Mary Shelley’s Frankenstein – Aylesbury Waterside Theatre

Reviewer: Pete Benson

Writer: Mary Shelley

Adaptor: Rona Munro

Director: Patricia Benecke

At the centre of this faithful retelling of the Frankenstein story is the author, Mary Wollstonecraft Shelley, portrayed by Eilidh Loan. Shelley is portrayed much like a spider at the centre of a web as she weaves her tale and manipulates her characters. At times she literally pulls or holds them by a thread as she decides their fate. Mary tells the story and, to some extent, her own psychological story as she writes it. At the same time, she narrates and gives commentary connecting directly with the audience. She is like a living embodiment of Key Notes. The writer, Rona Munro, uses multiple tricks and stylistic set-pieces to have Shelley interact with her fictional characters in different imaginative ways all of which are very satisfying and rarely repeated.

Loan invests great energy in her performance as she ranges from frenetic pace to stillness. And while at times her words tumble out, she is always clear. Hers is a very engaging performance that more than holds the production together.

The story unfolds on an intriguing set designed by Becky Minto. It is plain white with two levels and multiple spaces in which characters can appear and disappear. Scenes are lit with great effect by designer Grant Anderson. It is amazing how such a seemingly utilitarian set can convincingly be mountains, an ice flow, forest, laboratory and host of other locations predominantly lit with stark white light, often heavily backlit with smoke beams radiating through the set’s window like portals. The mountains are particularly effective, giving the disorientating feeling of a whiteout.

Scene changes and violence are effectively punctuated with a whole lexicon of cinematic stings created by Simon Slater. Slater’s soundscape is integral to the storytelling: it raises the tension and induces fear in the audience. A deafening lightning storm that ripples across the stage is particularly evocative of the gothic world we are in

The narrative structure of the play echoes that of the novel. The story is introduced by a sea captain, establishing a mystery. Victor Frankenstein takes up the story and then the creature he’s created gives its perspective on events. Frankenstein, played by Ben Castle, completes the tale as he slips into madness, refusing rescue from the sailors who initially found him stranded. Gibb handles the character well although he is more engaging as the frightened, desperate man at the end than he is as the young student starting out.

The Creature, played by Michael Moreland, has almost no visual indication of the repulsive patchwork of body parts that he is made from. Moreland gives the creature a slight upright rocking stiffness and there is a little sound effect on the otherwise normal voice. None the less the portrayal of the creature works as the show has a devised representational style about it. Much of the creature’s psychology is painted in by Shelley as she aides him in his inarticulate attempt to tell his story.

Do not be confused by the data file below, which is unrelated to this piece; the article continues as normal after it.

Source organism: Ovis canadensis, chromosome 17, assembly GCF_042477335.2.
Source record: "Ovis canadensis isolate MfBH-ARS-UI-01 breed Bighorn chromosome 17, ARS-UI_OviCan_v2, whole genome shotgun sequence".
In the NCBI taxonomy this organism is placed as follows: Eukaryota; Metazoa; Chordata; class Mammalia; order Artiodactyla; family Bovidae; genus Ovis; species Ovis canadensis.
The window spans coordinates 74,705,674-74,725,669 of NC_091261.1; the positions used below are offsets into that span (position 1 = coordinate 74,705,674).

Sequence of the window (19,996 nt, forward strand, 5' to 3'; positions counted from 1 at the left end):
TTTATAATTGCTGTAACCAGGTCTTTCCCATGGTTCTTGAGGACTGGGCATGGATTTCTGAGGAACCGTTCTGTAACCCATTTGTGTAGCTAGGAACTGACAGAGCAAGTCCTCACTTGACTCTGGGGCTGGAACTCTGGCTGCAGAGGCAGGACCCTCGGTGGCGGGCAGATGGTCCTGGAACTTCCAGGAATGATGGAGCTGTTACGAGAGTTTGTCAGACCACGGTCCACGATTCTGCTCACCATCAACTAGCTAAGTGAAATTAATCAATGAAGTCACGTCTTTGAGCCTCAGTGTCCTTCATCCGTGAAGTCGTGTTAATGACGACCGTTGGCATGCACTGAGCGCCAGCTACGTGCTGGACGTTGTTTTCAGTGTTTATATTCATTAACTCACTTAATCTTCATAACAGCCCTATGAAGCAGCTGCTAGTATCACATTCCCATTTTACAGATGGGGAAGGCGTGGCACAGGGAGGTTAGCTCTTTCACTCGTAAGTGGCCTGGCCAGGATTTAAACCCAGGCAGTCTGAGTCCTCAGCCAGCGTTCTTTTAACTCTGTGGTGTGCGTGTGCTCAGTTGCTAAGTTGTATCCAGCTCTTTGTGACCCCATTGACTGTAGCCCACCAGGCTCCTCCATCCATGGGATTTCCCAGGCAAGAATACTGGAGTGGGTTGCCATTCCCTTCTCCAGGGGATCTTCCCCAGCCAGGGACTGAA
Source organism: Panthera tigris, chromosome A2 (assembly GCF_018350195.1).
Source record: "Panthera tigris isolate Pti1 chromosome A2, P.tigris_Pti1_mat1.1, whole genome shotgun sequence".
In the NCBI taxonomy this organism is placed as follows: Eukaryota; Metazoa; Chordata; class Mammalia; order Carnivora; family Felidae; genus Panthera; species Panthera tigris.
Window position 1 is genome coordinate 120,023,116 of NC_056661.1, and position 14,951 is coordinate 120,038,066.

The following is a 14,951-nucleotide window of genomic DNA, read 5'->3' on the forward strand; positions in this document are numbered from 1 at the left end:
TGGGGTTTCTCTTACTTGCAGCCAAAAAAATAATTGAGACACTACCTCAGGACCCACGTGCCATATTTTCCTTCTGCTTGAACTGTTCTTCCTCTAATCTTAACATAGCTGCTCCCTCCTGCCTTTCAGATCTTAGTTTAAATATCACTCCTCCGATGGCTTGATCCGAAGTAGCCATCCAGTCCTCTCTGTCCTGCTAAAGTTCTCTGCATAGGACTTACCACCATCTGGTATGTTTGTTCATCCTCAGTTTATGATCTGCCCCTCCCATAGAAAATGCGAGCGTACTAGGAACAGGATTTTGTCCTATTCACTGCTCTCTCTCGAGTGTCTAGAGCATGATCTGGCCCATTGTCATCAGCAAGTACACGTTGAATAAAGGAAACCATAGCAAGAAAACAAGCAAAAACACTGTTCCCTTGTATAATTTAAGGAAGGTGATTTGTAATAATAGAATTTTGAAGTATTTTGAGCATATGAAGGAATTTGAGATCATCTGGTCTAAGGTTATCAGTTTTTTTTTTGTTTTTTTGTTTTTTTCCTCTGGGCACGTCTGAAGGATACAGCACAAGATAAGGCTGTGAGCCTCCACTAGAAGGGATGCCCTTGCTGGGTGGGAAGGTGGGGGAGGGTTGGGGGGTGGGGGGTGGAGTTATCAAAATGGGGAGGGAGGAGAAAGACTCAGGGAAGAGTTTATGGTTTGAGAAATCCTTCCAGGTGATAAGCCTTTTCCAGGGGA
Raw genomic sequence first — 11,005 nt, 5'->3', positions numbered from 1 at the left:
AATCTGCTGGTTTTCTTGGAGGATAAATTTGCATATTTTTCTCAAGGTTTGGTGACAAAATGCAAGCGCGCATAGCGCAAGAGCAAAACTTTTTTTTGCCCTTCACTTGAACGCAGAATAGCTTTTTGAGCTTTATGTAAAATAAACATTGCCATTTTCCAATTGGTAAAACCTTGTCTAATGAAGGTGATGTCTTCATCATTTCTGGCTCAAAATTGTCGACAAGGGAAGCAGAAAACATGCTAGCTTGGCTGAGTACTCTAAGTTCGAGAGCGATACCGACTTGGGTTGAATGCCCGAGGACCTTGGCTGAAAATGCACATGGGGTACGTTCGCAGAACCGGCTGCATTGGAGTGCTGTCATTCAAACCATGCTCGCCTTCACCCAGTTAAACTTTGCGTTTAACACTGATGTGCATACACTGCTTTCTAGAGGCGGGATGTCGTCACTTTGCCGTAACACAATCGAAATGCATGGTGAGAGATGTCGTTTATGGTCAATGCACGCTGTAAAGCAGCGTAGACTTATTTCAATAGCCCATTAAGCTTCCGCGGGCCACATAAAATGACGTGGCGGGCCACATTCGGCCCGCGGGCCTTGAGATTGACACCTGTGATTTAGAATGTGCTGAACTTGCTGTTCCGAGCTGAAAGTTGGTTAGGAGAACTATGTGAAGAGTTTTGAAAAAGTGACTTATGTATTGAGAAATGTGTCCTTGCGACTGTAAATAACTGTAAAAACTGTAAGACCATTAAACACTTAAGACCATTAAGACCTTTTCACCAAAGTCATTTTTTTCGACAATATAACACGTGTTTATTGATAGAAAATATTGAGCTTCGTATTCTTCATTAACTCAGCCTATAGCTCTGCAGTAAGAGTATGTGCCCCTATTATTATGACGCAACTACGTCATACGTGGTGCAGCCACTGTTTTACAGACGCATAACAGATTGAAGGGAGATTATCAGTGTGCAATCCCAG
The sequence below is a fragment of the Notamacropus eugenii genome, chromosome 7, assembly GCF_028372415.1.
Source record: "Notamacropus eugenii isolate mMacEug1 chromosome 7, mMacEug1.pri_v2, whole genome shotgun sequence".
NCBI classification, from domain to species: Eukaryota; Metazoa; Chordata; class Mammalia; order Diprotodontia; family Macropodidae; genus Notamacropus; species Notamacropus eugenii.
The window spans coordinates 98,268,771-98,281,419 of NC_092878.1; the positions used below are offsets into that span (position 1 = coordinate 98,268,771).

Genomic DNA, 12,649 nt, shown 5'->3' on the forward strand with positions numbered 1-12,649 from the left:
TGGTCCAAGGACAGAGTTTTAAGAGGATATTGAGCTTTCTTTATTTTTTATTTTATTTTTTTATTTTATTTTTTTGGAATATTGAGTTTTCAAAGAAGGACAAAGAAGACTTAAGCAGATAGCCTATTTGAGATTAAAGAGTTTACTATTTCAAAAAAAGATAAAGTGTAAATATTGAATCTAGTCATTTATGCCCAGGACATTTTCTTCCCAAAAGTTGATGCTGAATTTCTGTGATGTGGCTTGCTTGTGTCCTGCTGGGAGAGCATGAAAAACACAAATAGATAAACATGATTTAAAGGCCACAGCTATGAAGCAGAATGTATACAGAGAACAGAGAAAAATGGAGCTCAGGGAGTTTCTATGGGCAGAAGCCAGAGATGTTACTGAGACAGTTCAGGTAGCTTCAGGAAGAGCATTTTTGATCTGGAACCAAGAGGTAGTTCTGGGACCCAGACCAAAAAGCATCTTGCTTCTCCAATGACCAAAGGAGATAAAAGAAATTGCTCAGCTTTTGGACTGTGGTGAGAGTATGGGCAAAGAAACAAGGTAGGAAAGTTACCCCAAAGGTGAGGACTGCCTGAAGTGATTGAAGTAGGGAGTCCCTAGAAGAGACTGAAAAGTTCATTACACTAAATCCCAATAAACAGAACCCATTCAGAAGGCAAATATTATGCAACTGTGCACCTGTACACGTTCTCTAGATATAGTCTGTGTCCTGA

The four other actors from the ensemble play all the other characters who are mostly created with very broad brush strokes. This is a little unsatisfying at times. Occasionally, it’s difficult to hear everything spoken by the ensemble – a combination of poor projection and some ill-balanced talking over key lines. The cast is well choreographed by director Patricia Benecke so that scenes flow around the set appearing seamlessly in a multiplicity of locations. The production has pace and Loan’s Shelley gives it fire too, which is apt as it will all literally resolve in fire.

This is a good solid telling of the Frankenstein story perfect for students studying the novel.

Runs until 7 March 2020

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One Comment

  1. Confusion compounded by poor projection and sound deficits. Apart from the opening scene , all actors delivered their lines in a completely unimaginative, frenetic fashion. When Shelley spoke her line “ it is nearly over”, the audience gave corporate sigh of relief followed by a mutual chuckle of unanimous recognition. At times, we could not hear the actors and were often left vaguely bemused by their apparently pointless need to climb up or down the set:their movements did not reflect dialogue. We expected Frankenstein’s monster to burst into a song from Joseph at any moment, given his garb and stance. A great comedy production whose advertising needs to mirror its effects. This production needs to be put out of its misery.

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